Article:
Cuba's postal service will become a state-owned corporate group next year bent on modernizing its administraton and seeking greater efficiency and quality as part of President Raul Castro's effort to "modernize" the island's socialist economic model.

The official economy weekly Opciones said that Correos de Cuba "will shed the old megastructure that impedes its development and install more modern systems of management, the guarantee of efficiency and quality."

With some 13,600 employees, Correos handles such services as newspaper, mail and shipment deliveries as well as a list of other services including Social Security payments and credits.

Its new model as a corporate group will include 18 territorial subsidiaries and others specializing in courier services, currency exchange, insurance and "superior address organization."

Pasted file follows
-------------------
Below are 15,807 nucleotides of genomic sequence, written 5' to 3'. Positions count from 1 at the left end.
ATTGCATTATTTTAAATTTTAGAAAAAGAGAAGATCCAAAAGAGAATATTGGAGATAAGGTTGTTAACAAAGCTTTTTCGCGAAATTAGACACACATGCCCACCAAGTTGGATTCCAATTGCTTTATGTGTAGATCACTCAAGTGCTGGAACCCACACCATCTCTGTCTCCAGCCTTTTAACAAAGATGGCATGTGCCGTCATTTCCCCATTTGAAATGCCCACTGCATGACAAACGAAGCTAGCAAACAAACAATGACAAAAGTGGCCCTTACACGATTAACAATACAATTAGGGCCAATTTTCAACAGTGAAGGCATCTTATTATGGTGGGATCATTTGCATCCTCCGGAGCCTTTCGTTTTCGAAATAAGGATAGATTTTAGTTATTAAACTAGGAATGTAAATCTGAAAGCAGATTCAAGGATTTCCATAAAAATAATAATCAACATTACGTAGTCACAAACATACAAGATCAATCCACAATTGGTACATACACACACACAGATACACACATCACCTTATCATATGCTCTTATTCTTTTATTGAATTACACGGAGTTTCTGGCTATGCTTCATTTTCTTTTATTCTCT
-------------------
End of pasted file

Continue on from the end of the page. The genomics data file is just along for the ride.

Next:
Correos de Cuba's director of strategy, Raul Marcial Cortina, told the weekly that "decentralization" is one of the goals of restructuring, with each subsidiary organizing and directing its own services in its own territory.

The Cuban government recently announced the restructuring of the sugar industry, in former times the principal driver of the nation's economy, and similar measures are not ruled out for other sectors of the economy.

The historic Sugar Ministry was eliminated in September and in November was replaced by the business group AZCUBA, an umbrella organization covering 13 provincial companies plus nine support and services agencies, two research institutes and a training center.

The reform included reducing the industry's workforce by 45 percent.